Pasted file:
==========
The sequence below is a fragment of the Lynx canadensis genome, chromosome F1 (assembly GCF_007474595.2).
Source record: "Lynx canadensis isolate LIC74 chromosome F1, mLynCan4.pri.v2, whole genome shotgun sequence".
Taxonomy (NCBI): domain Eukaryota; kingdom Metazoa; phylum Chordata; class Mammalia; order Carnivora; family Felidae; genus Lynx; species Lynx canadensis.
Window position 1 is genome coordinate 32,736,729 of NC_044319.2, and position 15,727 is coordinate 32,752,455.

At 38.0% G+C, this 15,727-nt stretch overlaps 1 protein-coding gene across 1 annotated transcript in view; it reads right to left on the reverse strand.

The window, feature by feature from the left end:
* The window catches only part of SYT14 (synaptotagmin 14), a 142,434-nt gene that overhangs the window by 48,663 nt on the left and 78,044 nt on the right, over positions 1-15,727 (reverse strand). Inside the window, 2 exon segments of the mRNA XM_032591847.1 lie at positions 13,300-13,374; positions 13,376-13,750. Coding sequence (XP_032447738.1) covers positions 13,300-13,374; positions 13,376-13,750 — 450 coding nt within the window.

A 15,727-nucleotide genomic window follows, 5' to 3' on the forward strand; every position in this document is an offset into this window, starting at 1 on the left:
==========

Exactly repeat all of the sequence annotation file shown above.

The sequence below is a fragment of the Lynx canadensis genome, chromosome F1 (assembly GCF_007474595.2).
Source record: "Lynx canadensis isolate LIC74 chromosome F1, mLynCan4.pri.v2, whole genome shotgun sequence".
Taxonomy (NCBI): domain Eukaryota; kingdom Metazoa; phylum Chordata; class Mammalia; order Carnivora; family Felidae; genus Lynx; species Lynx canadensis.
Window position 1 is genome coordinate 32,736,729 of NC_044319.2, and position 15,727 is coordinate 32,752,455.

At 38.0% G+C, this 15,727-nt stretch overlaps 1 protein-coding gene across 1 annotated transcript in view; it reads right to left on the reverse strand.

The window, feature by feature from the left end:
* The window catches only part of SYT14 (synaptotagmin 14), a 142,434-nt gene that overhangs the window by 48,663 nt on the left and 78,044 nt on the right, over positions 1-15,727 (reverse strand). Inside the window, 2 exon segments of the mRNA XM_032591847.1 lie at positions 13,300-13,374; positions 13,376-13,750. Coding sequence (XP_032447738.1) covers positions 13,300-13,374; positions 13,376-13,750 — 450 coding nt within the window.

A 15,727-nucleotide genomic window follows, 5' to 3' on the forward strand; every position in this document is an offset into this window, starting at 1 on the left: